Monday, December 1, 2008

paper 4- multi authored packet

Christina Fisher
Interdisciplinary Praxis
December 2, 2008

It Really Does Take A Village…
In the multi-authored packet of information on interdisciplinarity, there are several points that explain not only what interdisciplinary studies means, but also the several ways by which to obtain the goals and why they are hard to do. Klein and Newell see the goal as being “a more comprehensive perspective”; i.e., a larger more holistic understanding of the question, problem, or issue at hand.” Today the world has many problems that can only be solved by pulling resources from many areas to achieve the most complete answer. It is true that within a given situation, one must pull from sources that do make some sense in their relations to one another. Fuller discussed the concept of “interpenetration” which is described as a “process that transforms the disciplines in ways that help them to see each other as engaged in a common enterprise. Not every discipline interacts with each other well, but finding the ones that do correlate and using them to achieve one greater good is vital.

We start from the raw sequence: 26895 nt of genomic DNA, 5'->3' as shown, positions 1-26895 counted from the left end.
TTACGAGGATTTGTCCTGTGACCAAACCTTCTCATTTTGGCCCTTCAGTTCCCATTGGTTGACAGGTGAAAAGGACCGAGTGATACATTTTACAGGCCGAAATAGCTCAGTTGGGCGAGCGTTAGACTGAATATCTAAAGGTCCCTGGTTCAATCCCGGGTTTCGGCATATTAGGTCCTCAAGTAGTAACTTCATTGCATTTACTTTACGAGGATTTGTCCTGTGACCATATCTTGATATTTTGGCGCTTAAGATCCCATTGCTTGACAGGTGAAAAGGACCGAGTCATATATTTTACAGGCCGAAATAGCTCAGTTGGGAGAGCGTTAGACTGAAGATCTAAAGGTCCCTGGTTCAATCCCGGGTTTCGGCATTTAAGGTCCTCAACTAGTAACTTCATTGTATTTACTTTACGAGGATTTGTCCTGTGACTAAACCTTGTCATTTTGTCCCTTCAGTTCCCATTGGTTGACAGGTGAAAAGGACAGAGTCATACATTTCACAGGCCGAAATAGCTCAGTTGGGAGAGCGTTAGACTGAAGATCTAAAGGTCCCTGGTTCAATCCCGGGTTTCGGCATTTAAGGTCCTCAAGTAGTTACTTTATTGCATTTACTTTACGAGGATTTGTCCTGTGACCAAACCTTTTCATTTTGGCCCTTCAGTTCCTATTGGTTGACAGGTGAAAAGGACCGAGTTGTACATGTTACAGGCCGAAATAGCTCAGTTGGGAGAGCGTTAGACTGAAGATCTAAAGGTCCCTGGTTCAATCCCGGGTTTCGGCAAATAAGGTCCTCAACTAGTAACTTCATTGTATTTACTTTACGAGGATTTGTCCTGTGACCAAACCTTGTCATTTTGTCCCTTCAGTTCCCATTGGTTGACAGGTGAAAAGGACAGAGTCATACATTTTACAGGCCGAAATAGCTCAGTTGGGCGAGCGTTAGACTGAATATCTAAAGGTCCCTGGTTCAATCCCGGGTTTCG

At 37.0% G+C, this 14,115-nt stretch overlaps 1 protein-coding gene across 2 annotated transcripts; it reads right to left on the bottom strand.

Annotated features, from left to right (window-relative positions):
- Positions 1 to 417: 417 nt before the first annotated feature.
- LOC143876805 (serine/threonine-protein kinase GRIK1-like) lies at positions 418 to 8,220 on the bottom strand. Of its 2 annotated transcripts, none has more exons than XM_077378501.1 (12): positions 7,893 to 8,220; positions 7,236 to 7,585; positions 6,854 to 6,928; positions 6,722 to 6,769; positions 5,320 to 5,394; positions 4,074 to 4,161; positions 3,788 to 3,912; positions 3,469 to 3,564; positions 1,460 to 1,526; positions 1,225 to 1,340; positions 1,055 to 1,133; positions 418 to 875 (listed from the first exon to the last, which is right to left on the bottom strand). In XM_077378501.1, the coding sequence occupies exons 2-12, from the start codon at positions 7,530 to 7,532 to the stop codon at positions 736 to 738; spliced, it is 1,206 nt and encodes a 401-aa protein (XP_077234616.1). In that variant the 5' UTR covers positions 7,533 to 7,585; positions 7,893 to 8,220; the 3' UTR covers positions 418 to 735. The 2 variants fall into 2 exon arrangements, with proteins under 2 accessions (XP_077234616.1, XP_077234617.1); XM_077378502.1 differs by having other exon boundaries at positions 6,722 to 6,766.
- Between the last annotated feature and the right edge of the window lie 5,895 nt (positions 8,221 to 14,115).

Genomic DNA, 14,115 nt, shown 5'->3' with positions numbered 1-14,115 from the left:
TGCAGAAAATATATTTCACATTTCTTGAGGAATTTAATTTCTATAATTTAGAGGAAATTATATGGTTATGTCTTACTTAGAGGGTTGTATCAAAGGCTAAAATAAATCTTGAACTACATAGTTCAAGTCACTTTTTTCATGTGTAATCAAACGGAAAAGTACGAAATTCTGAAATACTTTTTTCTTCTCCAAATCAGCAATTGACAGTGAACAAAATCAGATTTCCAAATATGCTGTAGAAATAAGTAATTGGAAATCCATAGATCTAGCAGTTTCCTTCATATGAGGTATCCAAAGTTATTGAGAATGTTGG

In my concentration, environmental stewardship is a means by which certain social problems can be solved. This will require several steps. First a specific problem must be defined as having the ability to somehow be answered. Within the range of environmental concerns as well as socioeconomic ones, there is an ocean of possibility. One simply cannot justify that their knowledge of the breeding habits of whales will bring world peace. More plausible connections can however be made that can help both the environment and the quality of life for today’s children and families.